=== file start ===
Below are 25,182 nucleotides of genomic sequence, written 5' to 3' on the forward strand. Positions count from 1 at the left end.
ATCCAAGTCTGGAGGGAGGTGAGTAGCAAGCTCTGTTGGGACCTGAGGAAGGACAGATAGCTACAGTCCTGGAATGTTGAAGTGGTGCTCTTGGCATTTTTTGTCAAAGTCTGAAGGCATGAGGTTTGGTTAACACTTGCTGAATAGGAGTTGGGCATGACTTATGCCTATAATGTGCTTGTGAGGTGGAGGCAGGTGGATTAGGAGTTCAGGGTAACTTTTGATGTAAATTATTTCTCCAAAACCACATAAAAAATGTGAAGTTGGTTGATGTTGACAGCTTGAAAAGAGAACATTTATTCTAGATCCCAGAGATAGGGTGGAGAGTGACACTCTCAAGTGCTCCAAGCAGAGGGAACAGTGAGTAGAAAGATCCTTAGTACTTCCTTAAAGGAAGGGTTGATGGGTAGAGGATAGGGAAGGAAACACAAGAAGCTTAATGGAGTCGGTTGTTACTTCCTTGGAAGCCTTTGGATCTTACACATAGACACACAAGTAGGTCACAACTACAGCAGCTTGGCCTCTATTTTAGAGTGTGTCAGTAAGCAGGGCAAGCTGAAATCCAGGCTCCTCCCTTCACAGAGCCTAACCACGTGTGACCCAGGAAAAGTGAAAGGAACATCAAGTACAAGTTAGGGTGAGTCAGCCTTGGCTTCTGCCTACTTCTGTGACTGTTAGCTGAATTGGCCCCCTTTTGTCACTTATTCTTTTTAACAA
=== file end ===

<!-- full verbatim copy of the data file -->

Below are 25,182 nucleotides of genomic sequence, written 5' to 3' on the forward strand. Positions count from 1 at the left end.
ATCCAAGTCTGGAGGGAGGTGAGTAGCAAGCTCTGTTGGGACCTGAGGAAGGACAGATAGCTACAGTCCTGGAATGTTGAAGTGGTGCTCTTGGCATTTTTTGTCAAAGTCTGAAGGCATGAGGTTTGGTTAACACTTGCTGAATAGGAGTTGGGCATGACTTATGCCTATAATGTGCTTGTGAGGTGGAGGCAGGTGGATTAGGAGTTCAGGGTAACTTTTGATGTAAATTATTTCTCCAAAACCACATAAAAAATGTGAAGTTGGTTGATGTTGACAGCTTGAAAAGAGAACATTTATTCTAGATCCCAGAGATAGGGTGGAGAGTGACACTCTCAAGTGCTCCAAGCAGAGGGAACAGTGAGTAGAAAGATCCTTAGTACTTCCTTAAAGGAAGGGTTGATGGGTAGAGGATAGGGAAGGAAACACAAGAAGCTTAATGGAGTCGGTTGTTACTTCCTTGGAAGCCTTTGGATCTTACACATAGACACACAAGTAGGTCACAACTACAGCAGCTTGGCCTCTATTTTAGAGTGTGTCAGTAAGCAGGGCAAGCTGAAATCCAGGCTCCTCCCTTCACAGAGCCTAACCACGTGTGACCCAGGAAAAGTGAAAGGAACATCAAGTACAAGTTAGGGTGAGTCAGCCTTGGCTTCTGCCTACTTCTGTGACTGTTAGCTGAATTGGCCCCCTTTTGTCACTTATTCTTTTTAACAA